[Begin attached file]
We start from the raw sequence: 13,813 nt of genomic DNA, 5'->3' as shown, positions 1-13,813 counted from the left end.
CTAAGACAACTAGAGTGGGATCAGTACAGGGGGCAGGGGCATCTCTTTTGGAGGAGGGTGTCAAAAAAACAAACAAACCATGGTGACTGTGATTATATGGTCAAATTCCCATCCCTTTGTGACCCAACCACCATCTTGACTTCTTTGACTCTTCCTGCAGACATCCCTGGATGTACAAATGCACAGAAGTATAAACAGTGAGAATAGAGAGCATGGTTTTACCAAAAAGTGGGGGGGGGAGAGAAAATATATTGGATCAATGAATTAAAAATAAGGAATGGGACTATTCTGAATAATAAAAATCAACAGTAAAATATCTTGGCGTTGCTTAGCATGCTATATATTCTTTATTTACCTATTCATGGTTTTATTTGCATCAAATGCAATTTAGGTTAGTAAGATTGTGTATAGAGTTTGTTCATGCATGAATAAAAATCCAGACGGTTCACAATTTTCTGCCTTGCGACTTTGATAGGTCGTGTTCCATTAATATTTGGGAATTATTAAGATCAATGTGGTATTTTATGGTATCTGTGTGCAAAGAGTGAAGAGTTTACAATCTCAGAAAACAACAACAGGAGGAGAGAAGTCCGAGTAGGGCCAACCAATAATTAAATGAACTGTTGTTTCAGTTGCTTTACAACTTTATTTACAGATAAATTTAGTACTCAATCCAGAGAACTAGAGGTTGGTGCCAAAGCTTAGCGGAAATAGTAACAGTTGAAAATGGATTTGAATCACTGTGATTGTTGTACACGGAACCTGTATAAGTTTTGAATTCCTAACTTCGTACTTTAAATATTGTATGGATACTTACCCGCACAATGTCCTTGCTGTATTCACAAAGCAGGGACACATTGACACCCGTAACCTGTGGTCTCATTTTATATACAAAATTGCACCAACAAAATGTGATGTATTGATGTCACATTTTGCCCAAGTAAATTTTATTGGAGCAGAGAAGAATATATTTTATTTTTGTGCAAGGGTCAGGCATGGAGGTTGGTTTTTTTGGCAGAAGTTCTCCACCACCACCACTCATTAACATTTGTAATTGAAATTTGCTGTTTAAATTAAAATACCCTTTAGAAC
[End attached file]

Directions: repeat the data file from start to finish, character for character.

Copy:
We start from the raw sequence: 13,813 nt of genomic DNA, 5'->3' as shown, positions 1-13,813 counted from the left end.
CTAAGACAACTAGAGTGGGATCAGTACAGGGGGCAGGGGCATCTCTTTTGGAGGAGGGTGTCAAAAAAACAAACAAACCATGGTGACTGTGATTATATGGTCAAATTCCCATCCCTTTGTGACCCAACCACCATCTTGACTTCTTTGACTCTTCCTGCAGACATCCCTGGATGTACAAATGCACAGAAGTATAAACAGTGAGAATAGAGAGCATGGTTTTACCAAAAAGTGGGGGGGGGAGAGAAAATATATTGGATCAATGAATTAAAAATAAGGAATGGGACTATTCTGAATAATAAAAATCAACAGTAAAATATCTTGGCGTTGCTTAGCATGCTATATATTCTTTATTTACCTATTCATGGTTTTATTTGCATCAAATGCAATTTAGGTTAGTAAGATTGTGTATAGAGTTTGTTCATGCATGAATAAAAATCCAGACGGTTCACAATTTTCTGCCTTGCGACTTTGATAGGTCGTGTTCCATTAATATTTGGGAATTATTAAGATCAATGTGGTATTTTATGGTATCTGTGTGCAAAGAGTGAAGAGTTTACAATCTCAGAAAACAACAACAGGAGGAGAGAAGTCCGAGTAGGGCCAACCAATAATTAAATGAACTGTTGTTTCAGTTGCTTTACAACTTTATTTACAGATAAATTTAGTACTCAATCCAGAGAACTAGAGGTTGGTGCCAAAGCTTAGCGGAAATAGTAACAGTTGAAAATGGATTTGAATCACTGTGATTGTTGTACACGGAACCTGTATAAGTTTTGAATTCCTAACTTCGTACTTTAAATATTGTATGGATACTTACCCGCACAATGTCCTTGCTGTATTCACAAAGCAGGGACACATTGACACCCGTAACCTGTGGTCTCATTTTATATACAAAATTGCACCAACAAAATGTGATGTATTGATGTCACATTTTGCCCAAGTAAATTTTATTGGAGCAGAGAAGAATATATTTTATTTTTGTGCAAGGGTCAGGCATGGAGGTTGGTTTTTTTGGCAGAAGTTCTCCACCACCACCACTCATTAACATTTGTAATTGAAATTTGCTGTTTAAATTAAAATACCCTTTAGAAC